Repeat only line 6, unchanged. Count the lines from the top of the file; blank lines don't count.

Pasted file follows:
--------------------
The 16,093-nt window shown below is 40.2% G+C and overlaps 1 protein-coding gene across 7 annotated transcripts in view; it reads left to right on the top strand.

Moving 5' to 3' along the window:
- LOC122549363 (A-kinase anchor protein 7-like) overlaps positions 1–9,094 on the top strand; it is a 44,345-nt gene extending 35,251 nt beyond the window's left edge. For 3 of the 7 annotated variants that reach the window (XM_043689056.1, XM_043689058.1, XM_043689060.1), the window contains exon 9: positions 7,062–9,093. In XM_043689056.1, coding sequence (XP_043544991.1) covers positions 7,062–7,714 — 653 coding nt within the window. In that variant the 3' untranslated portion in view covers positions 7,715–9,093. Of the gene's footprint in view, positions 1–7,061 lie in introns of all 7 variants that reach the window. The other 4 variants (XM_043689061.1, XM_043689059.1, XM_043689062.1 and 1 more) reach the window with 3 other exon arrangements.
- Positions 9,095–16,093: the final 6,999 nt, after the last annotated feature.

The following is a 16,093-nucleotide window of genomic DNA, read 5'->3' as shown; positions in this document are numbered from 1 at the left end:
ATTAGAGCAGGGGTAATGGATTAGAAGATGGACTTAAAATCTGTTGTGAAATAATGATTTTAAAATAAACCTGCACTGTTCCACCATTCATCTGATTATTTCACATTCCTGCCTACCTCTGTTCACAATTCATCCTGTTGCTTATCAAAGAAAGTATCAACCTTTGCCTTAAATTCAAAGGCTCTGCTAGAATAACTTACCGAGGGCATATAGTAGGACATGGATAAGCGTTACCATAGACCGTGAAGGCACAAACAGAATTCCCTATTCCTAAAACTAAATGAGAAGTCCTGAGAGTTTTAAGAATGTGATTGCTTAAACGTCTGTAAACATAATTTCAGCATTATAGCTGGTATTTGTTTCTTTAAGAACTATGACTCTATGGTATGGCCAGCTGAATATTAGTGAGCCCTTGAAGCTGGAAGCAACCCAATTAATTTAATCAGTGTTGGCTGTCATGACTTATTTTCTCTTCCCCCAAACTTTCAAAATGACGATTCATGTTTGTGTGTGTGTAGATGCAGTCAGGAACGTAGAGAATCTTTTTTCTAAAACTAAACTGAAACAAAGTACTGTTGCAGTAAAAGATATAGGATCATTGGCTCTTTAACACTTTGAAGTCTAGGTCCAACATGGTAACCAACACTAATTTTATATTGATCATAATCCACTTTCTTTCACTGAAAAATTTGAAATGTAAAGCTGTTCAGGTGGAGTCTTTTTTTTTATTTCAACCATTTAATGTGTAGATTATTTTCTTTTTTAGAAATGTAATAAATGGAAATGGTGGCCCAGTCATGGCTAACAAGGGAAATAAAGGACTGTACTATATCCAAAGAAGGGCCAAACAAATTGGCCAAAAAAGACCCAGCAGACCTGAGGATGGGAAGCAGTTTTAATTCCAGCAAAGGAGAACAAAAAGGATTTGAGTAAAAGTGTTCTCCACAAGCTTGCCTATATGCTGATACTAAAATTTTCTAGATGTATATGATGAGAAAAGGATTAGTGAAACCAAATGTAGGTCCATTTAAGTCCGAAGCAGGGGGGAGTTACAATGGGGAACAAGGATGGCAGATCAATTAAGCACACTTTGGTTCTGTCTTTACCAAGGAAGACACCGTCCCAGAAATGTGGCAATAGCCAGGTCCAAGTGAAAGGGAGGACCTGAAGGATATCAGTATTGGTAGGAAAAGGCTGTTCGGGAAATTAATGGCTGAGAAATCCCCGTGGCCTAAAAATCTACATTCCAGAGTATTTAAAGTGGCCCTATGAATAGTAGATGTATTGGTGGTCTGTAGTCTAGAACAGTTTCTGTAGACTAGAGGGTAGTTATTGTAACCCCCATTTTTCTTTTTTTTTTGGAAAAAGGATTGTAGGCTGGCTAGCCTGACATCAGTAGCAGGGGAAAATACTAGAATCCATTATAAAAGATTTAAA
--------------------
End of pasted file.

ATTAGAGCAGGGGTAATGGATTAGAAGATGGACTTAAAATCTGTTGTGAAATAATGATTTTAAAATAAACCTGCACTGTTCCACCATTCATCTGATTATTTCACATTCCTGCCTACCTCTGTTCACAATTCATCCTGTTGCTTATCAAAGAAAGTATCAACCTTTGCCTTAAATTCAAAGGCTCTGCTAGAATAACTTACCGAGGGCATATAGTAGGACATGGATAAGCGTTACCATAGACCGTGAAGGCACAAACAGAATTCCCTATTCCTAAAACTAAATGAGAAGTCCTGAGAGTTTTAAGAATGTGATTGCTTAAACGTCTGTAAACATAATTTCAGCATTATAGCTGGTATTTGTTTCTTTAAGAACTATGACTCTATGGTATGGCCAGCTGAATATTAGTGAGCCCTTGAAGCTGGAAGCAACCCAATTAATTTAATCAGTGTTGGCTGTCATGACTTATTTTCTCTTCCCCCAAACTTTCAAAATGACGATTCATGTTTGTGTGTGTGTAGATGCAGTCAGGAACGTAGAGAATCTTTTTTCTAAAACTAAACTGAAACAAAGTACTGTTGCAGTAAAAGATATAGGATCATTGGCTCTTTAACACTTTGAAGTCTAGGTCCAACATGGTAACCAACACTAATTTTATATTGATCATAATCCACTTTCTTTCACTGAAAAATTTGAAATGTAAAGCTGTTCAGGTGGAGTCTTTTTTTTTATTTCAACCATTTAATGTGTAGATTATTTTCTTTTTTAGAAATGTAATAAATGGAAATGGTGGCCCAGTCATGGCTAACAAGGGAAATAAAGGACTGTACTATATCCAAAGAAGGGCCAAACAAATTGGCCAAAAAAGACCCAGCAGACCTGAGGATGGGAAGCAGTTTTAATTCCAGCAAAGGAGAACAAAAAGGATTTGAGTAAAAGTGTTCTCCACAAGCTTGCCTATATGCTGATACTAAAATTTTCTAGATGTATATGATGAGAAAAGGATTAGTGAAACCAAATGTAGGTCCATTTAAGTCCGAAGCAGGGGGGAGTTACAATGGGGAACAAGGATGGCAGATCAATTAAGCACACTTTGGTTCTGTCTTTACCAAGGAAGACACCGTCCCAGAAATGTGGCAATAGCCAGGTCCAAGTGAAAGGGAGGACCTGAAGGATATCAGTATTGGTAGGAAAAGGCTGTTCGGGAAATTAATGGCTGAGAAATCCCCGTGGCCTAAAAATCTACATTCCAGAGTATTTAAAGTGGCCCTATGAATAGTAGATGTATTGGTGGTCTGTAGTCTAGAACAGTTTCTGTAGACTAGAGGGTAGTTATTGTAACCCCCATTTTTCTTTTTTTTTTGGAAAAAGGATTGTAGGCTGGCTAGCCTGACATCAGTAGCAGGGGAAAATACTAGAATCCATTATAAAAGATTTAAA